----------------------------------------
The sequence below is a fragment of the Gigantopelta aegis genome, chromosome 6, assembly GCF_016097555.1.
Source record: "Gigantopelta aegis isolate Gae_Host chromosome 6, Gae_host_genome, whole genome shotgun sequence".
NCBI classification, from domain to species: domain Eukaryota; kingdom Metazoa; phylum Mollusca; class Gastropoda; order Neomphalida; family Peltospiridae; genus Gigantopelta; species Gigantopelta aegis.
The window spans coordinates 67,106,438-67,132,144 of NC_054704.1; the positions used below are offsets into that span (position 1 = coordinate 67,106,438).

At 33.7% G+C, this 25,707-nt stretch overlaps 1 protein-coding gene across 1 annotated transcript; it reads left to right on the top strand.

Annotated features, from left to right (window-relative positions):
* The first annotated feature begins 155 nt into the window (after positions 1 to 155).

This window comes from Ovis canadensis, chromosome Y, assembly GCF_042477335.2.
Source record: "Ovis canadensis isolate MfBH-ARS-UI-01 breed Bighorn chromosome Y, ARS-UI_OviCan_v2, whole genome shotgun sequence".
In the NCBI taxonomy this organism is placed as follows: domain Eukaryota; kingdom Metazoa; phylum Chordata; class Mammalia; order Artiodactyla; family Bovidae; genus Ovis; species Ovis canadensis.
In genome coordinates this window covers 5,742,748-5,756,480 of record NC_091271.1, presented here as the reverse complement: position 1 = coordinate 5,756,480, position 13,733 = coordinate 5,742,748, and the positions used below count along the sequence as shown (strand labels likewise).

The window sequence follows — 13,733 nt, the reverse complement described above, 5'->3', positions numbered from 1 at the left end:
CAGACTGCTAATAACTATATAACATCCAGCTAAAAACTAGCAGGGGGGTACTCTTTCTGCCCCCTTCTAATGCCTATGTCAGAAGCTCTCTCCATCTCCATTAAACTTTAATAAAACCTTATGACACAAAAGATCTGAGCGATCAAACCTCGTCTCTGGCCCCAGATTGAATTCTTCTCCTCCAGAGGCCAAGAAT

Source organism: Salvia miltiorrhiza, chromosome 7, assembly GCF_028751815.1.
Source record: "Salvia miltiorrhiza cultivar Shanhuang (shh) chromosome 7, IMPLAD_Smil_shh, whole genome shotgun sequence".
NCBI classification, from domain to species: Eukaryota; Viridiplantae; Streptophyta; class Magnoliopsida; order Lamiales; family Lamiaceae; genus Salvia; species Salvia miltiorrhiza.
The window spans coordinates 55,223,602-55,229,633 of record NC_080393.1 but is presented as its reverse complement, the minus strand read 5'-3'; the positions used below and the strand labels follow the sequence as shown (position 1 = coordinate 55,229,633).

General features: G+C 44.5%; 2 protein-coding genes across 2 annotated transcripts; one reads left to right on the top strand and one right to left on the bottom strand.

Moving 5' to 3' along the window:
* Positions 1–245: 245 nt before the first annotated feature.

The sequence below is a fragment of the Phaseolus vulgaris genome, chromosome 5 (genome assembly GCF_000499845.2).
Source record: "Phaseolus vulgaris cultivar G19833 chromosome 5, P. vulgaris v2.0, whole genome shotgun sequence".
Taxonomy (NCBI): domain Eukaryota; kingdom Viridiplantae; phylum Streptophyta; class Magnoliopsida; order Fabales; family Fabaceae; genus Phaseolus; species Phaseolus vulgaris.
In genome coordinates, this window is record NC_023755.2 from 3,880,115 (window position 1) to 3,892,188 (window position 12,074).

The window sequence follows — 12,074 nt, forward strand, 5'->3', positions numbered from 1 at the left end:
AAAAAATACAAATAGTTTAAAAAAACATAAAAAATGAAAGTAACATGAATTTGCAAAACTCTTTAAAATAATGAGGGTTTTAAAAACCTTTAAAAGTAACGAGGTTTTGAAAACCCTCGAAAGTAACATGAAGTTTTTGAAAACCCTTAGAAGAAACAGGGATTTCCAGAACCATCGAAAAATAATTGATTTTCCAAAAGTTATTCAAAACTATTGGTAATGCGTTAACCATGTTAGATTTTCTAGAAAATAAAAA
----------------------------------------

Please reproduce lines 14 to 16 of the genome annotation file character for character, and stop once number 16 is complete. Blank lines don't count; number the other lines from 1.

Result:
Source organism: Salvia miltiorrhiza, chromosome 7, assembly GCF_028751815.1.
Source record: "Salvia miltiorrhiza cultivar Shanhuang (shh) chromosome 7, IMPLAD_Smil_shh, whole genome shotgun sequence".
NCBI classification, from domain to species: Eukaryota; Viridiplantae; Streptophyta; class Magnoliopsida; order Lamiales; family Lamiaceae; genus Salvia; species Salvia miltiorrhiza.